Despite the valiant efforts of our hardworking corrections staff and probation officers, there is very little support for former inmates to re-enter society as productive citizens.
The problem can be most challenging in our jails, where shorter sentences are served, versus our prisons, which have longer stays and the opportunity for more formalized programs.
The failure to keep former inmates out of jail is very, very expensive. It costs as much as $50,000 per year to house a prisoner. The lion’s share of the money comes from property taxes.
At the same time, area employers are suffering from severe staffing shortages. How much could we save if we developed a system to get people back on their feet, working in their community and finding success in meaningful employment?
That’s why, in collaboration with York County Sheriff Bill King, over the next few months I will be working to convene businesses, legislators, nonprofits, and law enforcement leaders to take this difficult problem on. There are good people working hard on this issue – the challenge is to get us all working together. That’s what I hope to do. To be successful, I will be talking to employers, members of law enforcement, nonprofits, churches, legal professionals – everyone with an interest and a way to help. I’m calling the effort Get Out and Stay Out. It is based on a proven employment-based re-entry program developed at Riker’s Island Jail in New York. If they can do it there, we can do it here.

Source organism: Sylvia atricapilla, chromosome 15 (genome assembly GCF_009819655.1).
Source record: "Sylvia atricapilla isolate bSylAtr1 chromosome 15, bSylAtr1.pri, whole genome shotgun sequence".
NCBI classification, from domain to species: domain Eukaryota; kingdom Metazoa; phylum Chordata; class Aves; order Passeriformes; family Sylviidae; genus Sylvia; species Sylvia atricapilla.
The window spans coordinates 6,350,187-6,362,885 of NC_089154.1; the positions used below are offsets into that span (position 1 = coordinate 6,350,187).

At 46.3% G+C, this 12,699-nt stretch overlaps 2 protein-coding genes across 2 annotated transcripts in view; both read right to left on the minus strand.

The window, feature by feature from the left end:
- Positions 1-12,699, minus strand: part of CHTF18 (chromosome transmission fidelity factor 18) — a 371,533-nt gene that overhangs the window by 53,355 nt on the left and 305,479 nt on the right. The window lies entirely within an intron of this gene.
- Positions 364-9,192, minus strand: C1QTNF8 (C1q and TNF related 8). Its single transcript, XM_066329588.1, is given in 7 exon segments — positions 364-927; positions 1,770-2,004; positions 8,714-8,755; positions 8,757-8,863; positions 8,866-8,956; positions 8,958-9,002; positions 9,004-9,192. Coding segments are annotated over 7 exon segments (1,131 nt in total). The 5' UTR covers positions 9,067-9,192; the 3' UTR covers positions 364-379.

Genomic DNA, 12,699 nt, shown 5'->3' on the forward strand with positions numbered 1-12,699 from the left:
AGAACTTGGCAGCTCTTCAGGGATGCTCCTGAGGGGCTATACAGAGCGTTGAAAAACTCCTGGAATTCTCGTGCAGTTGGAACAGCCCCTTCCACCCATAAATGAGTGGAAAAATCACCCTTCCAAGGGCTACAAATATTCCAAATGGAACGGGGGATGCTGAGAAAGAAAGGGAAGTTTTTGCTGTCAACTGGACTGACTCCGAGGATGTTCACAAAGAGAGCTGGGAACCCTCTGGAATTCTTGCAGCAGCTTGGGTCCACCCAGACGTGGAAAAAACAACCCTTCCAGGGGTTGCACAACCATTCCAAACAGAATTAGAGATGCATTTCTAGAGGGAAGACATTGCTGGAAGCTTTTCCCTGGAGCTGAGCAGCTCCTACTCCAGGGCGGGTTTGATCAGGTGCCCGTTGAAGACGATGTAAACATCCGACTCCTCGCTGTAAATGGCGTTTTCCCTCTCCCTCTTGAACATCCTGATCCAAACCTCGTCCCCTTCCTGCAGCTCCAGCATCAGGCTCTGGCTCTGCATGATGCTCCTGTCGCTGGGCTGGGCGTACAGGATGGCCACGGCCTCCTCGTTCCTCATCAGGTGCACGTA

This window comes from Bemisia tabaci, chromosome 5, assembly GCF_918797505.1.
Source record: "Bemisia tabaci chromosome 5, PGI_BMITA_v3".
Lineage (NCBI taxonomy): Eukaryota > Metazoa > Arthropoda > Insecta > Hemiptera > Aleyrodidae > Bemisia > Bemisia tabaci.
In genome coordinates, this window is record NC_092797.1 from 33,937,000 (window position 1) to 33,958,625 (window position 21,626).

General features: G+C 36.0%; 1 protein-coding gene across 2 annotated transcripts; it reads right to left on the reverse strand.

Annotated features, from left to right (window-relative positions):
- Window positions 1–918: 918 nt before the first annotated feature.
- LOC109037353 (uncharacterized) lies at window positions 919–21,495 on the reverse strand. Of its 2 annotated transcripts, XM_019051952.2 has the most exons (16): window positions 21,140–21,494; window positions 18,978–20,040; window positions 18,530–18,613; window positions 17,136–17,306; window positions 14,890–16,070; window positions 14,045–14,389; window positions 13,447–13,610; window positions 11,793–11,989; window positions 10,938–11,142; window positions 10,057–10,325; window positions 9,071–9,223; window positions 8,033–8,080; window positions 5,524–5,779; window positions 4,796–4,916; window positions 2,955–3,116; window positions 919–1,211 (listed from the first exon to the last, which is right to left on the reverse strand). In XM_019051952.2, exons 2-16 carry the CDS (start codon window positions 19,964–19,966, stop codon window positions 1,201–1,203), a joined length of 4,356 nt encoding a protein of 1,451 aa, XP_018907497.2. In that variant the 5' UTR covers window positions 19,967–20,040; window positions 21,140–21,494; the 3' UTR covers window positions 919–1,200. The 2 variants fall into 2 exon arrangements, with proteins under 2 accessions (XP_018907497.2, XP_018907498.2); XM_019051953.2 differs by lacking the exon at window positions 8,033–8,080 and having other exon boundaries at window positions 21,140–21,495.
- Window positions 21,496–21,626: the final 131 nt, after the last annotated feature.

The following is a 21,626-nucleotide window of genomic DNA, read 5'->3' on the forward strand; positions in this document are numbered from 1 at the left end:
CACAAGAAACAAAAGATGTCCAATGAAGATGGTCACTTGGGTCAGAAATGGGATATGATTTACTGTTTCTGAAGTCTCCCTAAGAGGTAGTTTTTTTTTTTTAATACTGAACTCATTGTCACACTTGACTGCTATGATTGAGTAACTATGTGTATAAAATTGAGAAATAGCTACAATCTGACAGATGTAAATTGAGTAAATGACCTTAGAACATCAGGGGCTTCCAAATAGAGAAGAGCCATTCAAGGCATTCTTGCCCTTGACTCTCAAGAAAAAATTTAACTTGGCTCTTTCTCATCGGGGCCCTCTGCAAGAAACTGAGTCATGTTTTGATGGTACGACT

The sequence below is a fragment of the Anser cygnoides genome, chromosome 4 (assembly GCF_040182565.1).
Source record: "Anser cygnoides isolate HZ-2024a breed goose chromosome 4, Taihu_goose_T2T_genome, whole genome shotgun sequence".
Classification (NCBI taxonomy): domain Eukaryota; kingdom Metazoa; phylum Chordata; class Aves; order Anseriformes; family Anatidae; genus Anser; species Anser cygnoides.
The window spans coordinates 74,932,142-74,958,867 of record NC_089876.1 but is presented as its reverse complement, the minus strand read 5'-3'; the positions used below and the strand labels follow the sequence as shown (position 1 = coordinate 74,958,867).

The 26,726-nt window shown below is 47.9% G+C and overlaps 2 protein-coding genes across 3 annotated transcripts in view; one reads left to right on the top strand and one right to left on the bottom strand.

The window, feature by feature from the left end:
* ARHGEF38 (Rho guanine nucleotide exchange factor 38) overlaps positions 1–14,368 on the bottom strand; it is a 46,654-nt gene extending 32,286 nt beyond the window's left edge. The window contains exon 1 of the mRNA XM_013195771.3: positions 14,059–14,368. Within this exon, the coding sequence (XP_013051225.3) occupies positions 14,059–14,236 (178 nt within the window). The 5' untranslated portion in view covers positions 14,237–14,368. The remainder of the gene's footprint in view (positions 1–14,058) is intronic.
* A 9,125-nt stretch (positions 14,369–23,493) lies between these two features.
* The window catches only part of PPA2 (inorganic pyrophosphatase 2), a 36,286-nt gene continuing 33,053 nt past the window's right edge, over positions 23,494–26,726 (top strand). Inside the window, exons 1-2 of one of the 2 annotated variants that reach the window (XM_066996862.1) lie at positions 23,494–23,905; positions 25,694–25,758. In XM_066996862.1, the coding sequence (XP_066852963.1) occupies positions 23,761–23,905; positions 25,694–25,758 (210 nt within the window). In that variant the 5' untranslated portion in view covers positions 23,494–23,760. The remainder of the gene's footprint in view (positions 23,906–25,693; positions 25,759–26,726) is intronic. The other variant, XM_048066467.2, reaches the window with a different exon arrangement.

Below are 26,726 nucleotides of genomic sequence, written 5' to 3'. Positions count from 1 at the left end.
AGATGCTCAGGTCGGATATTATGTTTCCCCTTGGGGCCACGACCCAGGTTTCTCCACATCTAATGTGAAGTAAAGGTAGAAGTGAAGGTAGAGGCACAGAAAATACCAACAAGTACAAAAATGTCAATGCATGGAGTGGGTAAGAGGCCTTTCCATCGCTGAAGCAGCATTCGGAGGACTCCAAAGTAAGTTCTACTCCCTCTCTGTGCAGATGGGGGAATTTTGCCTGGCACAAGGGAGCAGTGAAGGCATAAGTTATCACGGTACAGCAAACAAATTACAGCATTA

If we are successful, there is both a social benefit and a financial benefit. We can reduce property taxes, decrease stress on our overcrowded county jails, and get people back on their feet and supporting – rather than negatively impacting – our communities.
If this idea interests you and you would like to get involved, please contact me at email@example.com.